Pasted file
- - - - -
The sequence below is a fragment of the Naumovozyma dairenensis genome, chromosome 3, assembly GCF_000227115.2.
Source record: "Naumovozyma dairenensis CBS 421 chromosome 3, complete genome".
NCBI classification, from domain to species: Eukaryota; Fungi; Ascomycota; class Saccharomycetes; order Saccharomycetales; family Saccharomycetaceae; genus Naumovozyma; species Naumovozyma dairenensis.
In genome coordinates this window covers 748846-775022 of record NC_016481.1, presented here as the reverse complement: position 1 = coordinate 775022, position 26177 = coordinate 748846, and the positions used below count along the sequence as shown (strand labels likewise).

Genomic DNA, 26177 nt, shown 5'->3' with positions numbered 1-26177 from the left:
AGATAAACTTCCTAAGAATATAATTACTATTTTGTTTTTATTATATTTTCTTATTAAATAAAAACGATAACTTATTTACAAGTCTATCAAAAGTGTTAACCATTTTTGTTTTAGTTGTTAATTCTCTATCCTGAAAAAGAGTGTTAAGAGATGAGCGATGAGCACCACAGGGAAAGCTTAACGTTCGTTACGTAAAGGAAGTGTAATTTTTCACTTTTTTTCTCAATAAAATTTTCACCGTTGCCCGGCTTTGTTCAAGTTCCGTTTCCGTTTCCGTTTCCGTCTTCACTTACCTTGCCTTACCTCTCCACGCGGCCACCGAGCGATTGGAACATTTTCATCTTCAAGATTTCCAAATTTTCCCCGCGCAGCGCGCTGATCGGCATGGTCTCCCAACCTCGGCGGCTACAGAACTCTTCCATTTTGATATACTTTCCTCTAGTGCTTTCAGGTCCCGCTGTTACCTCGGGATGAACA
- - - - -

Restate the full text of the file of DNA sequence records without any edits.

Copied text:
The sequence below is a fragment of the Naumovozyma dairenensis genome, chromosome 3, assembly GCF_000227115.2.
Source record: "Naumovozyma dairenensis CBS 421 chromosome 3, complete genome".
NCBI classification, from domain to species: Eukaryota; Fungi; Ascomycota; class Saccharomycetes; order Saccharomycetales; family Saccharomycetaceae; genus Naumovozyma; species Naumovozyma dairenensis.
In genome coordinates this window covers 748846-775022 of record NC_016481.1, presented here as the reverse complement: position 1 = coordinate 775022, position 26177 = coordinate 748846, and the positions used below count along the sequence as shown (strand labels likewise).

Genomic DNA, 26177 nt, shown 5'->3' with positions numbered 1-26177 from the left:
AGATAAACTTCCTAAGAATATAATTACTATTTTGTTTTTATTATATTTTCTTATTAAATAAAAACGATAACTTATTTACAAGTCTATCAAAAGTGTTAACCATTTTTGTTTTAGTTGTTAATTCTCTATCCTGAAAAAGAGTGTTAAGAGATGAGCGATGAGCACCACAGGGAAAGCTTAACGTTCGTTACGTAAAGGAAGTGTAATTTTTCACTTTTTTTCTCAATAAAATTTTCACCGTTGCCCGGCTTTGTTCAAGTTCCGTTTCCGTTTCCGTTTCCGTCTTCACTTACCTTGCCTTACCTCTCCACGCGGCCACCGAGCGATTGGAACATTTTCATCTTCAAGATTTCCAAATTTTCCCCGCGCAGCGCGCTGATCGGCATGGTCTCCCAACCTCGGCGGCTACAGAACTCTTCCATTTTGATATACTTTCCTCTAGTGCTTTCAGGTCCCGCTGTTACCTCGGGATGAACA